In January 2008, WWE and Jakks Pacific announced that Mero (as Johnny B. Badd) would be featured in their "Classic Superstars" line of action figures. This figure was eventually cancelled for unknown reasons (likely WWE management's animosity towards Mero for his comments on steroid use).
Steroid usage in wrestling
In June and July 2007, Mero commented on the Chris Benoit murder-suicide, appearing on numerous cable news programs and criticizing both the wrestling industry and World Wrestling Entertainment. In an interview with WFTV, Mero admitted to using both anabolic steroids and recreational drugs over a period of seven years and claimed that steroids had contributed to the early deaths of many wrestlers. In interviews with MSNBC and The Sun, Mero produced a list of 25 (later expanded to 31) wrestlers with whom he had wrestled and had since died, calling for greater regulation of the wrestling industry.
Mero's comments attracted criticism from WWE employees such as Mr. Kennedy, who labelled him a "goof" and a "silly bastard", and Dave "Fit" Finlay, who claimed Mero had "nothing to do with this business". On July 15, 2007, Mero attended the memorials of Nancy and Daniel Benoit in Daytona Beach, Florida. Following his comments, Mero began making appearances at schools in Central Florida and lecturing on the dangers of drug abuse and bullying; He also promotes a similar-interests website with which he is affiliated. As of April 2, 2009, he has had many appearances in schools and community colleges across Florida.
- Finishing moves
- Signature moves
Championships and accomplishments
- Pro Wrestling Illustrated
- "Wrestler Profiles: Marc Mero". Online World of Wrestling. Retrieved August 18, 2011.
- Benaka, L. (1992). "Marc Mero". DeathValleyDriver.com. Retrieved 2007-07-06.
- "About Marc". MMBodyslam.com. Archived from the original on June 30, 2007. Retrieved July 6, 2007.
- Rothstein, S. (July 29, 2007). "'I'm sick of my friends dying'". The Sun (London). Retrieved May 3, 2012.
- Fritz, B. (October 17, 2007). "Ex-competitor Marc Mero urges wrestling to move away from use of painkillers, steroids". Orlando Sentinel. Retrieved October 17, 2007.
- Marc's story in his own words.
- Kerasotis, P. (2007-07-01). "Wrestling's reality hits hard". Florida Today. Retrieved 2007-07-18.
- Kapur, B. (December 6, 2004). "TNA Turning Point a success". Canadian Online Explorer. Retrieved July 6, 2007.
- Foley, M. (2000) Have a Nice Day: A Tale of Blood and Sweatsocks (p.202)
- Milner, J. "Teddy Long". Canadian Online Explorer. Retrieved July 6, 2007.
- "Johnny B. Badd". Accelerator3359.com. Retrieved July 6, 2007.
- "Power Slam". Amazing but true! (SW Publishing). January 1999. p. 28. 55.
- "History of the Intercontinental Championship". WWE.com. Retrieved July 6, 2007.
- Mr X. (August 23, 1997). "WWF, WCW battling for share of Ottawa". Ottawa Sun. Retrieved July 6, 2007.
- Oliver, G. (January 13, 1999). "Mero enjoys carrying Sable's bags". Canadian Online Explorer. Retrieved July 6, 2007.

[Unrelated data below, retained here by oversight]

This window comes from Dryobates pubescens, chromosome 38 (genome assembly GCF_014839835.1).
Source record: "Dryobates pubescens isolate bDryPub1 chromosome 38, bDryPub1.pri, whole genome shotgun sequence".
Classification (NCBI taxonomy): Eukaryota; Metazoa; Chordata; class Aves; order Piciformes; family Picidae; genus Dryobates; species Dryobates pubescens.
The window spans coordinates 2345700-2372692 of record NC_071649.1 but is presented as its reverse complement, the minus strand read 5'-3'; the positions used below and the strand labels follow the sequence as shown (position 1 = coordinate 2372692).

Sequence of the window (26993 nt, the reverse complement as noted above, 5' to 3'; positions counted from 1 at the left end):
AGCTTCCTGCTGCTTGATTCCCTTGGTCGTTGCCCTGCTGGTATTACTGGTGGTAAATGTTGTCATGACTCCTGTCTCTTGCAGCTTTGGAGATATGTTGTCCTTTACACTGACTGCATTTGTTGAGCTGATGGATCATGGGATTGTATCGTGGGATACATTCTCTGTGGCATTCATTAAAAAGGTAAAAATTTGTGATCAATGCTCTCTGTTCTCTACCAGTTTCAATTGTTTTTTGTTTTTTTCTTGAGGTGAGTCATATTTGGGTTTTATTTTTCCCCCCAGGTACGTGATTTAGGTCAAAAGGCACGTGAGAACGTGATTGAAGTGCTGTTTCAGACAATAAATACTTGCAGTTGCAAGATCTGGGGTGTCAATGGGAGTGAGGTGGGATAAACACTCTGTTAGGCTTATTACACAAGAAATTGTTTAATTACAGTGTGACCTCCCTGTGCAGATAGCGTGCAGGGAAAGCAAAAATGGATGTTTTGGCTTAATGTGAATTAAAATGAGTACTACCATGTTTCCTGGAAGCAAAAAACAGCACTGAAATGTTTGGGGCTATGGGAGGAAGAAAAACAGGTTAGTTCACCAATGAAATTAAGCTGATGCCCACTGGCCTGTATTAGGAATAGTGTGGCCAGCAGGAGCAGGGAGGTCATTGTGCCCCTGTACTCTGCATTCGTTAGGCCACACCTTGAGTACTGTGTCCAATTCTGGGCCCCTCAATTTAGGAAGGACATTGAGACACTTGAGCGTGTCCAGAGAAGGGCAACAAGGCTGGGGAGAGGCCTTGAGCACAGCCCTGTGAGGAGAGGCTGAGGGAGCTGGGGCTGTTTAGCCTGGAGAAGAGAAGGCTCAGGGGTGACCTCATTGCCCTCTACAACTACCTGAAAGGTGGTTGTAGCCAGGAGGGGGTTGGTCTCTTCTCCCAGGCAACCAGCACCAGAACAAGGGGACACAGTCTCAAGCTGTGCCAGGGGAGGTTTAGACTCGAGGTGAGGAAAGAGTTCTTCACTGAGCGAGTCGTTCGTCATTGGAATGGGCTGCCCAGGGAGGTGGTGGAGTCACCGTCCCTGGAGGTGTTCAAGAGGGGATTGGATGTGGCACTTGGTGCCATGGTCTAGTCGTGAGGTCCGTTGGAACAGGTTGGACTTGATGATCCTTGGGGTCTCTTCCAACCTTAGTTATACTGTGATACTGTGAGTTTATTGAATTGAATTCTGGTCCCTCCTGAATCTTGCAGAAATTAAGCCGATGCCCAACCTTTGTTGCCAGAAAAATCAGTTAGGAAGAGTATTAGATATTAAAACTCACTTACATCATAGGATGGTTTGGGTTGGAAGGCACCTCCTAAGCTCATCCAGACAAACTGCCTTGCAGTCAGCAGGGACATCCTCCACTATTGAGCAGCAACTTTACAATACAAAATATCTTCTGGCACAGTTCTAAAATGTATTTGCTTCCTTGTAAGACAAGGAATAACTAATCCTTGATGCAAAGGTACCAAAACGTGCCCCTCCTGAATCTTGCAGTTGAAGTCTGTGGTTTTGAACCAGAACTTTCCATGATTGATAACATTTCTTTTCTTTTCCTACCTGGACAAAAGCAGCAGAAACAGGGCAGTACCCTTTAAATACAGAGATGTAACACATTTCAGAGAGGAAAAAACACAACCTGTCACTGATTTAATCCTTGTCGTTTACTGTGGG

- Powell, J. (June 1, 1998). "Stone Cold beats the odds". Canadian Online Explorer. Retrieved July 6, 2007.
- Oliver, G. (May 12, 2000). "WCW beckons for Mark Mero". Canadian Online Explorer. Retrieved July 6, 2007.
- Waldman, J. (November 14, 2001). "XWF working without a deal". Canadian Online Explorer. Retrieved July 6, 2007.
- Maxwell, S. (June 28, 2007). "Ex-wrestler boils about WWE pressure-cooker". OrlandoSentinel.com. Retrieved July 18, 2007.
- Artz, E. (June 27, 2007). "Former Pro Wrestler Admits Steroids, Discusses Benoit". WFTV.com. Retrieved July 6, 2007.
- "'Scarborough Country' for June 28". MSNBC.com. June 28, 2007. Retrieved July 6, 2007.
- Kennedy, K. (July 2007). "Message from Ken Kennedy". Gerweck.net. Archived from the original on July 15, 2007. Retrieved July 16, 2007.
- "Separate Funerals Set for Wrestler Benoit and Family". CNN.com. July 13, 2007. Retrieved July 16, 2007.
- Rothstein, S. (August 31, 2007). "WWE Suspends Ten Superstars". The Sun (London). Retrieved May 12, 2012.
- Mosconi, A. and Red, C. (July 15, 2007). "Wrestling with tragedy". NYDailyNews.com. Retrieved July 16, 2007.
- Baines, T. (June 22, 2003). "J.R.: Goldberg back on track". Ottawa Sun. Retrieved July 6, 2007.
- Meltzer, D. (July 14, 2007). "Saturday news update: Benoit funeral, Reaction to media coverage from yesterday and editorial on how bad the industry looks...". WrestlingObserver.com. Retrieved July 16, 2007. "Marc Mero is facing a heart valve replacement."
- Aldren, Mike (2009-07-20). "Daily wrestling news & gossip". London: The Sun. Retrieved 2009-10-24.
- Abreu, D. (March 15, 2002). "Rookies ready to shine". Canadian Online Explorer. Retrieved July 6, 2007. "He finished Dudley off with a fireman's carry into a diamond cutter - much like Marc Mero's TKO."
- Lyon, S. (December 28, 2003). "WCW Wrestling Classics TV report". Wrestling Observer. Retrieved July 6, 2007.
- "Pro Wrestling Illustrated Top 500 - 1996". Wrestling Information Archive. Retrieved 2008-07-14.
- Mick Foley (2000). Have a Nice Day: A Tale of Blood and Sweatsocks. HarperCollins. p. 511. ISBN 0-06-103101-1.